David Cameron takes his biggest gamble yet as he gets tough on Europe over immigration

The Prime Minister reveals he's prepared to block the entry of new member states unless stricter 'freedom of movement' controls are imposed

David Cameron raised the stakes in his fight to curb migration by threatening to veto the admission of new members to the European Union unless they accept tough new controls on their citizens moving to the UK.

The Prime Minister’s dramatic move fuelled tensions with other EU nations at the end of a two-day summit in Brussels.  In yesterday’s session,  Mr Cameron was greeted with silence when he called for the need for stricter transitional controls on the right to work  throughout the EU when countries join the 28-nation bloc in future.

He went further at a press conference, revealing that he would be prepared to block the entry of new member states unless stricter “freedom of movement” controls were imposed. He said: “I would make the point that on new accessions, they are by unanimity so they don’t happen unless everybody agrees. So you do have a real opportunity, irrespective of treaty change, to insist on a different approach.”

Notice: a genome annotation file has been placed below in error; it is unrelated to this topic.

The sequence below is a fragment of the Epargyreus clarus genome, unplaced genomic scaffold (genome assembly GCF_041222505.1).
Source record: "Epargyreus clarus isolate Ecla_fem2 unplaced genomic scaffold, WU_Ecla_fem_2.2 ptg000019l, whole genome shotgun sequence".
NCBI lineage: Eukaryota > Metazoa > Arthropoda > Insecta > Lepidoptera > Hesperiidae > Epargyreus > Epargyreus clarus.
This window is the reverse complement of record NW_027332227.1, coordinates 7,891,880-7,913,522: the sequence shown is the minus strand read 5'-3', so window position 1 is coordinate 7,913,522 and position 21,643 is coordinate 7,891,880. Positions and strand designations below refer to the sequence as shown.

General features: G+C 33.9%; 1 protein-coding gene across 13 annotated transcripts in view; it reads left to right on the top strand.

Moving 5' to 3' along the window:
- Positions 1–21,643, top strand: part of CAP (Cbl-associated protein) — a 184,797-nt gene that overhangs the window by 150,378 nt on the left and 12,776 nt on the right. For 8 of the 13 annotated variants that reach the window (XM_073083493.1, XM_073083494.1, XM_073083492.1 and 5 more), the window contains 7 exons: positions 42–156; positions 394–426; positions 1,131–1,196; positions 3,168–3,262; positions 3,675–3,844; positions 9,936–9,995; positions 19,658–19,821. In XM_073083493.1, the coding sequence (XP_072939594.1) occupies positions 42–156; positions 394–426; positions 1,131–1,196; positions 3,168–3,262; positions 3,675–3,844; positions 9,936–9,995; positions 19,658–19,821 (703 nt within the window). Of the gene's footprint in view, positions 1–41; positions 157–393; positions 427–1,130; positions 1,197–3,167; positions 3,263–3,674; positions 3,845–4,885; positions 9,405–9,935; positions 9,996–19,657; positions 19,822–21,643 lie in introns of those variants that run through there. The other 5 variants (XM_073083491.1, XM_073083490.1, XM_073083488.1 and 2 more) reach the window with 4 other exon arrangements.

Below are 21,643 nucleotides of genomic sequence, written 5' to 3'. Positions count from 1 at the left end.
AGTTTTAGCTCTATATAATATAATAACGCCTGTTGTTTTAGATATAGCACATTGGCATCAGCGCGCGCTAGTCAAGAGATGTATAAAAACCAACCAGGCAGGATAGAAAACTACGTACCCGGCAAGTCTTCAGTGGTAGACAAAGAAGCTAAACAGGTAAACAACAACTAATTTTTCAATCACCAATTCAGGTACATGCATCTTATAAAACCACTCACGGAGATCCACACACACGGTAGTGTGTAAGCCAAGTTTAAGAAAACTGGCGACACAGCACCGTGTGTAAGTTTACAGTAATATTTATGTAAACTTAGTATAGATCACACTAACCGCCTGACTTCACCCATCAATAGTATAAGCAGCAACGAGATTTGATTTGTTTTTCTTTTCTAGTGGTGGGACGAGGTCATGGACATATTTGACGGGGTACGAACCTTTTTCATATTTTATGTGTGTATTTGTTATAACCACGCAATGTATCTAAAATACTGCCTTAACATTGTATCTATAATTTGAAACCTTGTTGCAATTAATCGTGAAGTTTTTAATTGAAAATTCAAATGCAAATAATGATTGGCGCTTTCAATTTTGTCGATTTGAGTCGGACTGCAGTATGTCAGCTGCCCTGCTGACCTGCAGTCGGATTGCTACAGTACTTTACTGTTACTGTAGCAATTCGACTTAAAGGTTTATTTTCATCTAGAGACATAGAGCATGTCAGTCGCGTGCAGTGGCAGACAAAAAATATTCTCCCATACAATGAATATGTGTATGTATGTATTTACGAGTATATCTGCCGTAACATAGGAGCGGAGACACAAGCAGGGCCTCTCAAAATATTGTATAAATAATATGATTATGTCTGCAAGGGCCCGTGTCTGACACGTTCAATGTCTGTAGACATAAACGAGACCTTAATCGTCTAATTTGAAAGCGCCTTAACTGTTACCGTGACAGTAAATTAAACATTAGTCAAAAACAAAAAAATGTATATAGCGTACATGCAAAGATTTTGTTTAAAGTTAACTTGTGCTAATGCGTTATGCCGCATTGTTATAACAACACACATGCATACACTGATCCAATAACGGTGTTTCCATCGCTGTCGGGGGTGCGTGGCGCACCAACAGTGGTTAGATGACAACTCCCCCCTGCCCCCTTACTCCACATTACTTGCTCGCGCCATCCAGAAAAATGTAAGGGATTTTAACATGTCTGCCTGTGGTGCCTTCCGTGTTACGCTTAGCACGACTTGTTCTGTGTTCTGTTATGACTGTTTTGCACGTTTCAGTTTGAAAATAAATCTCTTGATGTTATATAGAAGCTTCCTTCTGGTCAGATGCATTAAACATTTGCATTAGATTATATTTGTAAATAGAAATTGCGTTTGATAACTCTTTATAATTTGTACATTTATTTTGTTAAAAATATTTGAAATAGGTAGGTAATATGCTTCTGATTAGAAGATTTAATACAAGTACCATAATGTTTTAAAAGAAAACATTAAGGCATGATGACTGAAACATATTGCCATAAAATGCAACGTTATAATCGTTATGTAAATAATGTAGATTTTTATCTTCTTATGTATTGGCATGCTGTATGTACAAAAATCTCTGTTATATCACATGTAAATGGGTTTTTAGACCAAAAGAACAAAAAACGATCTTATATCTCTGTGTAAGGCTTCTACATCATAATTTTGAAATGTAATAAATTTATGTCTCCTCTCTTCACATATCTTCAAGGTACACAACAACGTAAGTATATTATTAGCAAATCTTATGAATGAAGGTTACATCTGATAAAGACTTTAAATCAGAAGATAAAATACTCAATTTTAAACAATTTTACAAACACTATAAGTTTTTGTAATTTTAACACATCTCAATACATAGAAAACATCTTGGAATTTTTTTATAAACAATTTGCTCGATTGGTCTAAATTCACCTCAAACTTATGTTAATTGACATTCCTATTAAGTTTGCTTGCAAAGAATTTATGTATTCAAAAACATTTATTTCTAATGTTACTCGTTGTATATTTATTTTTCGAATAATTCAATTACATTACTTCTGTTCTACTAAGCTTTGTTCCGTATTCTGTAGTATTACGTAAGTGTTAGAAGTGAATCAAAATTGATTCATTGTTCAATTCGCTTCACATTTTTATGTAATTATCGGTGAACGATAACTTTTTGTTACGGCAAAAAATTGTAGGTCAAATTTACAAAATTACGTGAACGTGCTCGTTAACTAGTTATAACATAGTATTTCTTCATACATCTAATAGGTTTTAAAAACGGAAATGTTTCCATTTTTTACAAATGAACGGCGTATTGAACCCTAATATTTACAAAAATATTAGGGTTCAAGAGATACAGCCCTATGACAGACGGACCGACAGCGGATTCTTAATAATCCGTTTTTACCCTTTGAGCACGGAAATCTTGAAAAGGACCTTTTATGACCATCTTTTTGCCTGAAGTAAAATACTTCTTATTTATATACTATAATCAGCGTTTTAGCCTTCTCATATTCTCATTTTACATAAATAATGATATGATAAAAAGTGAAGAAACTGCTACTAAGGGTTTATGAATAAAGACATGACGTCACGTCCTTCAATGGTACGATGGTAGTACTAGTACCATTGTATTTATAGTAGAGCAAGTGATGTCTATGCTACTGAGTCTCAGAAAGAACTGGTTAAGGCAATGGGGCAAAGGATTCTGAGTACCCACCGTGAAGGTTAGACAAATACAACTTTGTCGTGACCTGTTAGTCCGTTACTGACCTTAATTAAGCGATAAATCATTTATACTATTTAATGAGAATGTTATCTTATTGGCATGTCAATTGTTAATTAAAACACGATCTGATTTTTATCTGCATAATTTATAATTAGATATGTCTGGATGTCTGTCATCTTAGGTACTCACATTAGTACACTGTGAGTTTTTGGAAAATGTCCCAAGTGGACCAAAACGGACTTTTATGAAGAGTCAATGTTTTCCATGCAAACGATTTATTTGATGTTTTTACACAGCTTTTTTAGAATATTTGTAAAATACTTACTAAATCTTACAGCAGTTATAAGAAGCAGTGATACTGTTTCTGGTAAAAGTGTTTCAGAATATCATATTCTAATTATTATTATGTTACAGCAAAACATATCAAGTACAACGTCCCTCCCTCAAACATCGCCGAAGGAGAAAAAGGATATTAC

Initially, the Prime Minister will demand tough safeguards on migration in talks over the next few years on a new treaty to entrench fiscal discipline in the eurozone. If he succeeds, it could be a key selling point in the in/out referendum on Europe he has promised in 2017, when he intends to recommend continued membership.

Although Germany, the Netherlands and Austria share Britain’s concerns about migration,  “freedom of movement” for all  citizens is regarded as a fundamental EU principle.  Diplomats from other countries dismissed as a “non-starter” Mr Cameron’s controversial plan to link the right to work in other EU countries to a new member state’s GDP, income or wage levels. On his threat to veto new members, one official said: “It’s a sad day when Britain, which was once the champion of enlargement, resorts to this.  I cannot imagine the EU agreeing to make people in poor countries stay poorer for longer.”